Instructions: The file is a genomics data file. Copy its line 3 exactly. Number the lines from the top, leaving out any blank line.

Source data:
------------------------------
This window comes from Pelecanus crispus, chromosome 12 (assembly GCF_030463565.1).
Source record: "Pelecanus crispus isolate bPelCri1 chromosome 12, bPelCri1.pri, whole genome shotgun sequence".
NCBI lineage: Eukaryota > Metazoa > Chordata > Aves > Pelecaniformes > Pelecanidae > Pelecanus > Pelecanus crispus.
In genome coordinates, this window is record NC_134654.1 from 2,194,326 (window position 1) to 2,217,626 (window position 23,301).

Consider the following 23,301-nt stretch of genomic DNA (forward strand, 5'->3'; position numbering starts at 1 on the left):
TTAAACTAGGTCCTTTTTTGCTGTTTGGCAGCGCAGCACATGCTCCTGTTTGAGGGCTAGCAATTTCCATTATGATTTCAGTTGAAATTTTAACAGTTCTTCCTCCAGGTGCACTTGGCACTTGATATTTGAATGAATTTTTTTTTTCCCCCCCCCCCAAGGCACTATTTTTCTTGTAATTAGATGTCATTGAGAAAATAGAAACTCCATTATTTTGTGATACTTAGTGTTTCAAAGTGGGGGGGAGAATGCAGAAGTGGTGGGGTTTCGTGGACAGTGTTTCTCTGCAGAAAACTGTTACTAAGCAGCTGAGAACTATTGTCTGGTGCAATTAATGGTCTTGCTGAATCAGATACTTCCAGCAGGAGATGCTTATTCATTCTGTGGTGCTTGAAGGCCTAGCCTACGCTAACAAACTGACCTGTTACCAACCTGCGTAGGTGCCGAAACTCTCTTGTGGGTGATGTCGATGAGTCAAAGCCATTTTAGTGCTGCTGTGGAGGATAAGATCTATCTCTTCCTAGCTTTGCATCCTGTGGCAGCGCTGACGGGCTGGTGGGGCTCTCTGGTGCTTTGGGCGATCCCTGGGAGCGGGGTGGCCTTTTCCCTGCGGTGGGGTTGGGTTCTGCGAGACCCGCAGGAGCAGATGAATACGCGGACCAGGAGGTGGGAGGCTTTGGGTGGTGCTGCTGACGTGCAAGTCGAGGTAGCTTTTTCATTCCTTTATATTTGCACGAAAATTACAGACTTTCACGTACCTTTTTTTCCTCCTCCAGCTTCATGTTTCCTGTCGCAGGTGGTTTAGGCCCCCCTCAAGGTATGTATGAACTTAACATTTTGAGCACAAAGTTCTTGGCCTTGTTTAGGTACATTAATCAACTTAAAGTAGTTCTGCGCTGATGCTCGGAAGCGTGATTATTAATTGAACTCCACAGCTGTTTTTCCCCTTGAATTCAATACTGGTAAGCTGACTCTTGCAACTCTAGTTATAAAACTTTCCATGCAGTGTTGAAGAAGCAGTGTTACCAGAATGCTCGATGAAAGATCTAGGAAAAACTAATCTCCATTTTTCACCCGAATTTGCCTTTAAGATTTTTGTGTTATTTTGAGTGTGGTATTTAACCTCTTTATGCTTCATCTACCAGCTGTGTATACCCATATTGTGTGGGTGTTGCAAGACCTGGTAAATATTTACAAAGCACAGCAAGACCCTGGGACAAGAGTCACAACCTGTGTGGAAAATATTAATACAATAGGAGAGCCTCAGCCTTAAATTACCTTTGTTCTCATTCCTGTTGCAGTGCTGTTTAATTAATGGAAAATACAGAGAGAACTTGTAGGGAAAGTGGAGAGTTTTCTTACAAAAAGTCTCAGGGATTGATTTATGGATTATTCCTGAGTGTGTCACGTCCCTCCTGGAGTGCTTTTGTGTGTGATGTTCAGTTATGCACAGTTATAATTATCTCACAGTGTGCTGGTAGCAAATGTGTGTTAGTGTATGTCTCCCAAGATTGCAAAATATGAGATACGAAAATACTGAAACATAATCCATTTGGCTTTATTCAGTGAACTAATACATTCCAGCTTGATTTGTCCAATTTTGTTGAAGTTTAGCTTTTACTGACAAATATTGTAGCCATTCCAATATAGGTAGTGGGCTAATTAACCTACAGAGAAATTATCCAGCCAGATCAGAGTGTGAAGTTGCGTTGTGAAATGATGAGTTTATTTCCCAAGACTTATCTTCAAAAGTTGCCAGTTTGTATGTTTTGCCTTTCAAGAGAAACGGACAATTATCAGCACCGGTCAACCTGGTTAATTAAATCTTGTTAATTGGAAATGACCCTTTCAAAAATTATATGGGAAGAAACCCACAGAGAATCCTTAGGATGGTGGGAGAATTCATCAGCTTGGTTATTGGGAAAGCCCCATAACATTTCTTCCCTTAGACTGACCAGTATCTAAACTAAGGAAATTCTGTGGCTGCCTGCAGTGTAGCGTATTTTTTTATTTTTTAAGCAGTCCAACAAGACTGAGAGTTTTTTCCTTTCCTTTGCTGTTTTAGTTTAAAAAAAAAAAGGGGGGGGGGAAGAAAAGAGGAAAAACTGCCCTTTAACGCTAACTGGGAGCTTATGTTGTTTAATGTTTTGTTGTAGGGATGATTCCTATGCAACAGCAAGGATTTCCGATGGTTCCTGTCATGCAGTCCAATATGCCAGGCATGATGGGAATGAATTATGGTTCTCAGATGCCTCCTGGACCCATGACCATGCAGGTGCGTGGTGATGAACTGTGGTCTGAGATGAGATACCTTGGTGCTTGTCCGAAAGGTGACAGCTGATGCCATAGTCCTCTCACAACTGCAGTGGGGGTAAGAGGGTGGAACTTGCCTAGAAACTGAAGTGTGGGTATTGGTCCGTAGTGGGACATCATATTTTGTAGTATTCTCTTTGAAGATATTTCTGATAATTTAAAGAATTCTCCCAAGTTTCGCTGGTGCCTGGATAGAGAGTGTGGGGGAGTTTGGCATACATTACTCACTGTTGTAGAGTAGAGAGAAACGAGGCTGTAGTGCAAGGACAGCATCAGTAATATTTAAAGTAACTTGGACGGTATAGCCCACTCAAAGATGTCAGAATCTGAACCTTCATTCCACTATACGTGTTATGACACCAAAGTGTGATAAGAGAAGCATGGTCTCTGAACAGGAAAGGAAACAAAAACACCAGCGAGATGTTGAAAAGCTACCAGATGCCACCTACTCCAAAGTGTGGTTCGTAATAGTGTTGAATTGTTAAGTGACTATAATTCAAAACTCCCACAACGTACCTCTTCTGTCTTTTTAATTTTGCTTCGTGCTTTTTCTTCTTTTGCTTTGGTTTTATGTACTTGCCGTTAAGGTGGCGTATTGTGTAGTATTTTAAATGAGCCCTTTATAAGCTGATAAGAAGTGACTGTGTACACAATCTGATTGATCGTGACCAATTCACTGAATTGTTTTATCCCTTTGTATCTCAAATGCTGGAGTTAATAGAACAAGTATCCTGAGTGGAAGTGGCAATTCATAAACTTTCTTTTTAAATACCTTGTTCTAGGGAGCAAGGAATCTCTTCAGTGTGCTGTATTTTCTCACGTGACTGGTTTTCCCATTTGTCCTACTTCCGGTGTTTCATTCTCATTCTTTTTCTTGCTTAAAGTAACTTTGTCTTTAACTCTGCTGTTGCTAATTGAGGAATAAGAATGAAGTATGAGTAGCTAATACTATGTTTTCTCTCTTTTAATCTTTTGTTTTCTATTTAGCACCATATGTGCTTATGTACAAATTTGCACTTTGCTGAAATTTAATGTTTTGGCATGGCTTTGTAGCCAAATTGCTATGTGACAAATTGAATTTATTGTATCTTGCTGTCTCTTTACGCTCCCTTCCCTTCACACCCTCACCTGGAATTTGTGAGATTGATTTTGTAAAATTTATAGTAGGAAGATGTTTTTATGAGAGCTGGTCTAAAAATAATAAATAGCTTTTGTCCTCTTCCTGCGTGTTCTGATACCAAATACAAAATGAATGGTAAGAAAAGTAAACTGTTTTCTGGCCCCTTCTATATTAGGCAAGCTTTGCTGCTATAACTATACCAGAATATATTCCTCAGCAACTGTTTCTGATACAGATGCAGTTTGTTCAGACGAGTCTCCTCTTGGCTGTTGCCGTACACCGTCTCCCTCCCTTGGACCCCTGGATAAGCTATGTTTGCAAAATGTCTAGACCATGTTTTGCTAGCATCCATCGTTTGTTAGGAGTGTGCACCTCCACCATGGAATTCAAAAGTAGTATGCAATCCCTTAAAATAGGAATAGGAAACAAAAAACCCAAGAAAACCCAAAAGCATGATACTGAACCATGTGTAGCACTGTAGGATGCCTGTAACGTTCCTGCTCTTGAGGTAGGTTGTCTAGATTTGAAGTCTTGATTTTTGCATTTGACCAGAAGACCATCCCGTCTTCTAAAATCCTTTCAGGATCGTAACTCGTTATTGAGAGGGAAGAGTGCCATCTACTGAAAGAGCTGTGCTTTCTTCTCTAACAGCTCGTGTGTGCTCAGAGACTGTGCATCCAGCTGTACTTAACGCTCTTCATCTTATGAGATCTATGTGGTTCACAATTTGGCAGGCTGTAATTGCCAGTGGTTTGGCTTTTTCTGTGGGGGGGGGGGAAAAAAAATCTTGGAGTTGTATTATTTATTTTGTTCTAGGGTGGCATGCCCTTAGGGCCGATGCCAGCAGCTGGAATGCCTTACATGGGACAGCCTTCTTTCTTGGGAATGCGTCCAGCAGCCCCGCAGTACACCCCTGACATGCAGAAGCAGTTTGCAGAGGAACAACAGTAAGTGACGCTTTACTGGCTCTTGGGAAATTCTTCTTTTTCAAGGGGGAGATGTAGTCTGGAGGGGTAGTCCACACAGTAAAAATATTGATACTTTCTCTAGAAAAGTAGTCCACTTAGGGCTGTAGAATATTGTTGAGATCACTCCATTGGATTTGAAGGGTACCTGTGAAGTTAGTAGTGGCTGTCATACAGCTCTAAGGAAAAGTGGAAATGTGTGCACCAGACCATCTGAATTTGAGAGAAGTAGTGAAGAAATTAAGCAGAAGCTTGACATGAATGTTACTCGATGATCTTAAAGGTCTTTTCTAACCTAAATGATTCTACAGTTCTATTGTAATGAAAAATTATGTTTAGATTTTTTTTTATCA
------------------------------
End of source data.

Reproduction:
NCBI lineage: Eukaryota > Metazoa > Chordata > Aves > Pelecaniformes > Pelecanidae > Pelecanus > Pelecanus crispus.